In addition to the Week's official beer, Hotlips Pizza has once again created an official pizza. Featuring pork belly and kimchi, an idea from Tomas, owner/brewer of Culmination, the pizza's flavors are balanced and should be delicious with the forthcoming Hop Berry IPA. 

Those familiar with Hotlips know that they don't just make pizza, they also make a line of sodas. Using Oregon Fruit Products puree as well, their blackberry soda will be available for drinking side-by-side with the official beer. Beer, pizza, soda...win!

Wednesday, May 10, 2017

The Best Things We Drank: May 1 - 7

The three beers on this week's list were so good that a few beers that would have made the list in other weeks aren't included here. Not including them doesn't diminish how good they are, it's simply a matter of perspective. Just like when someone asks, "what's your favorite beer?," and the answer is a favorite current beer (or two), those beers that didn't make the short list are in comparison to the beers drank in chronological proximity.

Coalition Dark Horse - Last Saturday Coalition resumed taproom hours at their brewery (huzzah!!), with weather that was made to order for such an event. This rare beer was one I hadn't had before but was so glad I had the opportunity to drink. An imperial stout that was aged on Brett and cherries in Pinot barrels, it definitely took on wine characteristics in the most delectable way. Appearing black it's actually the deep red color one would expect of a wine and while lower in ABV than most wines at 9%, it is a dangerously drinkable beer.

Brouwerij Rodenbach Alexander - Shared by my friend, John, who had been sitting on this beer for many years there were no defining markings on the bottle to verify the vintage so 1990 check in on Untappd is only a guess. That said, this is one of the best beers ever to have crossed these lips, riding the perfect balance of tart and fruit and funk.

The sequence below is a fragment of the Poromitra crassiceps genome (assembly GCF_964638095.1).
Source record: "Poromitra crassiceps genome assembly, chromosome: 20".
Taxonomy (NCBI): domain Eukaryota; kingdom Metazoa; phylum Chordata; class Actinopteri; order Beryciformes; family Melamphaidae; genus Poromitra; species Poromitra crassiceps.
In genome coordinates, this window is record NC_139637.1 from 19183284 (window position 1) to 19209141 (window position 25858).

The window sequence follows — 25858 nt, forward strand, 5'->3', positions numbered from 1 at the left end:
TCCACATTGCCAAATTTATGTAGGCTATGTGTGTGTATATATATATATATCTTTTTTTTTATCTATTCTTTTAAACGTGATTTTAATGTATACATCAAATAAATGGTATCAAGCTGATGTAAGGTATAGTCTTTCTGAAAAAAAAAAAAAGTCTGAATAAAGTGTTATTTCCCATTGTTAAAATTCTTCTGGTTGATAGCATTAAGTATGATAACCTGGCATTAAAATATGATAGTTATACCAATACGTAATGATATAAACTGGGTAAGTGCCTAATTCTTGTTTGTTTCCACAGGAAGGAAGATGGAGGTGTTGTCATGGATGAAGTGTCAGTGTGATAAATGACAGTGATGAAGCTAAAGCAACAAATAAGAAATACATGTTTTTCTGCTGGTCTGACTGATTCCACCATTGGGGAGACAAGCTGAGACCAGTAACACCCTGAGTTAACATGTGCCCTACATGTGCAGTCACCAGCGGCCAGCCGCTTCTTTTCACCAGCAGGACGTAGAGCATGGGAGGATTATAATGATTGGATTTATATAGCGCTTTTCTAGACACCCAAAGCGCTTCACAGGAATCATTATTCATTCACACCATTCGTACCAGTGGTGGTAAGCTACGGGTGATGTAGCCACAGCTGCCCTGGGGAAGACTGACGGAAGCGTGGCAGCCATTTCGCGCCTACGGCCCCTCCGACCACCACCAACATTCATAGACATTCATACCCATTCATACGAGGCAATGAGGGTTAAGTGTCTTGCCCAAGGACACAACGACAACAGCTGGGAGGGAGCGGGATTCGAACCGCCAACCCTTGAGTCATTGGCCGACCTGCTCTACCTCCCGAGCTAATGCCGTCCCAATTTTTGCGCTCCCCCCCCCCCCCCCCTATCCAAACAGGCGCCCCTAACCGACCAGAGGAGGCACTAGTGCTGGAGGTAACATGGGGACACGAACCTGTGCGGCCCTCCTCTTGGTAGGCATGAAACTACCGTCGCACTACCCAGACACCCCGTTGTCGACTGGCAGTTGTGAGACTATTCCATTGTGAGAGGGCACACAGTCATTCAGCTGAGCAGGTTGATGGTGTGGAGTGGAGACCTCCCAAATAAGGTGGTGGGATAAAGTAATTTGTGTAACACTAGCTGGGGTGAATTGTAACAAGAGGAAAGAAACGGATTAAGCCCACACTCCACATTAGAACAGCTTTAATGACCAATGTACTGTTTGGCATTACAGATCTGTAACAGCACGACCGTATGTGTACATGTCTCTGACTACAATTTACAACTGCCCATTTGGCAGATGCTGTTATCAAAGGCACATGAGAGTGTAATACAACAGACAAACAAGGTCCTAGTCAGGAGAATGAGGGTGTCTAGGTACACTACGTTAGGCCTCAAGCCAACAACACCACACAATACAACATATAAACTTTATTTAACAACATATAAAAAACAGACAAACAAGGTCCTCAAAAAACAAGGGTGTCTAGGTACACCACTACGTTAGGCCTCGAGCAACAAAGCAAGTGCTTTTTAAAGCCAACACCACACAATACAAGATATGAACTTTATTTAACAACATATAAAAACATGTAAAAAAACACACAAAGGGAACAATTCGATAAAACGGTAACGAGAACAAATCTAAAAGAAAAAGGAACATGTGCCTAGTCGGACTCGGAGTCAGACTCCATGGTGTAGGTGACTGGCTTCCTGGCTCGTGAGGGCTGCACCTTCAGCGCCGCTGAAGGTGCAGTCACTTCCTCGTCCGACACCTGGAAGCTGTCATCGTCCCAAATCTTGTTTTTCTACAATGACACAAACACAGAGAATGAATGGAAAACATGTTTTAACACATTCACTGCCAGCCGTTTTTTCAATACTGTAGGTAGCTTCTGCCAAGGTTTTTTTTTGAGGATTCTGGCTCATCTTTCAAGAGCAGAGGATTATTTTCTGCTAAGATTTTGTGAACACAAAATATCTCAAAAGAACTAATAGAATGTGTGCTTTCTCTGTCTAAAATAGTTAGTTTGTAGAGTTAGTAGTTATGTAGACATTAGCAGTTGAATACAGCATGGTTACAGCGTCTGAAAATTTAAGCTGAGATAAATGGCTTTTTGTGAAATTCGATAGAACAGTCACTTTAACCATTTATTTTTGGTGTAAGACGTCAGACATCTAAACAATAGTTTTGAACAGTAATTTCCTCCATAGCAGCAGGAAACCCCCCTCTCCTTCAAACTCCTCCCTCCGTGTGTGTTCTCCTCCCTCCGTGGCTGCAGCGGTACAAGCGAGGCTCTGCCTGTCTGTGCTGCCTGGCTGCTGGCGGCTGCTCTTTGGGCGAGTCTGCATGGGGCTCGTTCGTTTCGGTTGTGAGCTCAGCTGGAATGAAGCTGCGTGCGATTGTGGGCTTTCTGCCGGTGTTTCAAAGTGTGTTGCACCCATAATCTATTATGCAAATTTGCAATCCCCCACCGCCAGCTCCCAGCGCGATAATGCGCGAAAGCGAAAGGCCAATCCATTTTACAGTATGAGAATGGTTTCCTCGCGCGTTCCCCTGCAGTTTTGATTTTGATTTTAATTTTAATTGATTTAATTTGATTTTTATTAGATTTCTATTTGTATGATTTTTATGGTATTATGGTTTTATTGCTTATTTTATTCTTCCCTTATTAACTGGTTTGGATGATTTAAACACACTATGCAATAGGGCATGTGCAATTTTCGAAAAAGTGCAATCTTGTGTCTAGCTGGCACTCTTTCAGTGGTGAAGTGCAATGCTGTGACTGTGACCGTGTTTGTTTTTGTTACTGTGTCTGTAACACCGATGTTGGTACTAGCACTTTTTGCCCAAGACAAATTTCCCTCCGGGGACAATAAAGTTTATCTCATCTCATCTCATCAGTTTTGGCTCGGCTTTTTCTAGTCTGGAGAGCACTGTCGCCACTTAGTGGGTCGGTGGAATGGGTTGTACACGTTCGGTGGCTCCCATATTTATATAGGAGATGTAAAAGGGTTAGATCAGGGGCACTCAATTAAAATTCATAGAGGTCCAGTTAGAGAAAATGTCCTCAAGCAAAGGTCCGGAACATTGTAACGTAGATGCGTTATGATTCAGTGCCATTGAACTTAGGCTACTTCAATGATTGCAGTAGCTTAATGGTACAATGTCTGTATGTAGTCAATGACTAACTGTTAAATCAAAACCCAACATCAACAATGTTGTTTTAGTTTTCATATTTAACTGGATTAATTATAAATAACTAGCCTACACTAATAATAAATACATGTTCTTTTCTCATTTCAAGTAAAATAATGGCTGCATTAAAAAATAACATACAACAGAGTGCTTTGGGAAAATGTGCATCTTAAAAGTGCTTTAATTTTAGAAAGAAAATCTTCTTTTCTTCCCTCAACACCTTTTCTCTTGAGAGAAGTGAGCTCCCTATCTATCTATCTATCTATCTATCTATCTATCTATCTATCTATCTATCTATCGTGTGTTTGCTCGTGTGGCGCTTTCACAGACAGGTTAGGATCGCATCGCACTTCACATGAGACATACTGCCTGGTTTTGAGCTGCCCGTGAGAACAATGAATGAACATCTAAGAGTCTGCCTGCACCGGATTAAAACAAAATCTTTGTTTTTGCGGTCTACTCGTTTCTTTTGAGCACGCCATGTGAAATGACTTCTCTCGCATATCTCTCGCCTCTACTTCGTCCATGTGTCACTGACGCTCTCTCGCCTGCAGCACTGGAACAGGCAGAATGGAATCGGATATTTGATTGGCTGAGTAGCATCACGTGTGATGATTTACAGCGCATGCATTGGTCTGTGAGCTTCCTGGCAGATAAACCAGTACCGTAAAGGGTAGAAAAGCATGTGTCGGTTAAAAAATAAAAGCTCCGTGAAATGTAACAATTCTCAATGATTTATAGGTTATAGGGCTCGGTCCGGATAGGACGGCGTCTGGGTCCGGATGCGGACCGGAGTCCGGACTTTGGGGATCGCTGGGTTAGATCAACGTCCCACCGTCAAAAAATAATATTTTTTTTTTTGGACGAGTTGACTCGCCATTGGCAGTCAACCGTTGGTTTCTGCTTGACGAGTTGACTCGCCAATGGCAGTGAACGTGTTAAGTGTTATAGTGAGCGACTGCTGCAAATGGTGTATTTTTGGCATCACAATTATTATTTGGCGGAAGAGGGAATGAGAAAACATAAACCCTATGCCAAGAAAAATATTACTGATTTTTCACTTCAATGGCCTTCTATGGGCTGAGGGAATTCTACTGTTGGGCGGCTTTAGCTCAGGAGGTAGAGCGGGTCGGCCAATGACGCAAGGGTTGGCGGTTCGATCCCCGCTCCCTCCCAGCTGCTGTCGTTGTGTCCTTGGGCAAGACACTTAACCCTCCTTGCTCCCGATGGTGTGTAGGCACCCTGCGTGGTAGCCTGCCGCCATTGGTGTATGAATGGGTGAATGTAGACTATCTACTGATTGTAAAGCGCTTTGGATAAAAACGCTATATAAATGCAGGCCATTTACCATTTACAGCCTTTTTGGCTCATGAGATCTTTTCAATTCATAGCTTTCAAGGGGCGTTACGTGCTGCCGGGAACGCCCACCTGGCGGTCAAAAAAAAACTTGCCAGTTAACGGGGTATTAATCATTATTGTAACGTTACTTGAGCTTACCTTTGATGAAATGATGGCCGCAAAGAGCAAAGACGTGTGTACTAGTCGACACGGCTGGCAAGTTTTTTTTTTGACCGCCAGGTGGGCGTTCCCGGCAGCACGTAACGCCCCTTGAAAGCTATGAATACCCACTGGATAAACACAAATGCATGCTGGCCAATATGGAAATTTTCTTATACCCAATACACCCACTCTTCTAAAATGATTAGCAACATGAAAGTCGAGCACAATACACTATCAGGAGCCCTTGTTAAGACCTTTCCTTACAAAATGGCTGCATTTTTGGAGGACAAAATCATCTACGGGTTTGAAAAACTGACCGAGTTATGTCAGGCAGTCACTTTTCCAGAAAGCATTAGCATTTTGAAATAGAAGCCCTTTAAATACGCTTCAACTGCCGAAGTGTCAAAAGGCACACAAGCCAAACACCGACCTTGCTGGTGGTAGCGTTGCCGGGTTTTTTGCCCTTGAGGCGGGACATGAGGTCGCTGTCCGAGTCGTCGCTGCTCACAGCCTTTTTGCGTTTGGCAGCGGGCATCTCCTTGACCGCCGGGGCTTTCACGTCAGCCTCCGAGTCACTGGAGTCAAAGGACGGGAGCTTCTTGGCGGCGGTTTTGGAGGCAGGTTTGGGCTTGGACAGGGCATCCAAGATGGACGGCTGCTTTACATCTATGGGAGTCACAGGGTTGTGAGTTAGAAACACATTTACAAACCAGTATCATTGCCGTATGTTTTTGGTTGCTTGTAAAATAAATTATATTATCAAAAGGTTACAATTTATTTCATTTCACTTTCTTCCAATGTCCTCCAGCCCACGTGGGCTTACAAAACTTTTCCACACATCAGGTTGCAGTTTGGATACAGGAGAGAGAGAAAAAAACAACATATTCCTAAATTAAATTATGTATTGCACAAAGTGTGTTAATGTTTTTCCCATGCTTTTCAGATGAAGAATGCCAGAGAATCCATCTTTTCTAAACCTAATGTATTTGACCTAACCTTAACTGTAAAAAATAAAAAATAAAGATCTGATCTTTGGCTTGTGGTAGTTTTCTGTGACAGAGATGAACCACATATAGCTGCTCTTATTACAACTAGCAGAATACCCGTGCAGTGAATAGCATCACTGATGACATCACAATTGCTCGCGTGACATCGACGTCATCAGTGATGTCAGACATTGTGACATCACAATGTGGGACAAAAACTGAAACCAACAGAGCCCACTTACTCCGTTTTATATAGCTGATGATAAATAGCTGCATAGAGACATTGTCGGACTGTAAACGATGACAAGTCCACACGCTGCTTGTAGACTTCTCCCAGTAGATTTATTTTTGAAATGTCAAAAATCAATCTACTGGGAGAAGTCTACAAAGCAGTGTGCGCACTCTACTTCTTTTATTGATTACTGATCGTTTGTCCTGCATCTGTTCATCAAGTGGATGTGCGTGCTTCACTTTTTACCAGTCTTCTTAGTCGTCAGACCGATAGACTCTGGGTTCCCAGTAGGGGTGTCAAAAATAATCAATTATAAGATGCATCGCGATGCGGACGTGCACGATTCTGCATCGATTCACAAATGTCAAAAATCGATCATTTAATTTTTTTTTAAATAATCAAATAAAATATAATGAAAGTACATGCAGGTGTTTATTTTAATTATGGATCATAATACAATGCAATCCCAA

Crux In the Pocket [Banished] 2017 - Also courteous of John, the use of Brett in what is described as an "imperial rustic Saison" that was aged in red wine barrels makes the 9.9% ABV nearly laughable. Following Dark Horse's lead it would be so very easy to finish off the full 22oz bottle on one's own.

So there you have it, two beers you can probably find with some looking, and one which may or may not live up to this rave review depending on its vintage. Happy drinking!

Thursday, May 4, 2017

Beer & Cheese Pairing - 2017 Edition

We recently got together with friends and fellow cheese lovers, Chris and Lyn, for another play date pairing beer and cheese. We each brought a selection of cheeses (plus crackers, won ton chips, blue cheese scones and dried fruit compote) and settled into our favorite haunt to crack bottles.

We'll start the rundown with an apricot stilton (purchased at Trader Joe's and one of Lyn's favorites) which we found to create a light, summery pairing with Modern Times Fortunate Islands. The beer is available in 16oz cans, making it an easily portable and openable selection for your next picnic, camping trip or outdoor activity.

Not a cheese, but containing our go-to blue cheese (also from Trader Joe's), was the blue cheese scones. Serving not only as another vehicle with which to consume cheese but also as a bit of a palate cleanser between cheeses, they, too paired well with Fortunate Islands. The beer accentuated the pleasant bite of the blue cheese (added with a gentle hand to a standard scone recipe) and mellowed out the butteriness of the pastry.

Each of us contributed a gouda and each of them found a different beer to play well with. The deli sliced version by Boar's Head from Fred Meyer found a happy pairing with a beer we got in trade, Black Hog Brewing Co. Disco Pig Brown Brett Braggot while a double cream version from Trader Joe's went in an opposite beer direction, making friends with Breakside Wanderlust IPA.

That IPA was not only a group favorite but overall the most pair-able beer of the day. It was one of the few beers that paired nicely with Rouge Chocolate Stout Cheddar, a cheese we were all on the fence about, as well at two others. In the case of the ooey-gooey Trader Joe's triple cream brie the beer brought out a pleasant sharpness in the cheese and in return the cheese accentuated the beer's hoppiness. And for as much as we enjoyed the way the aged cheddar played off the beer, each improving the other, in cold form the consensus was that a hot combination (i.e. beer cheese soup) would be fantastic. Should you try it out please invite us over for a bowl.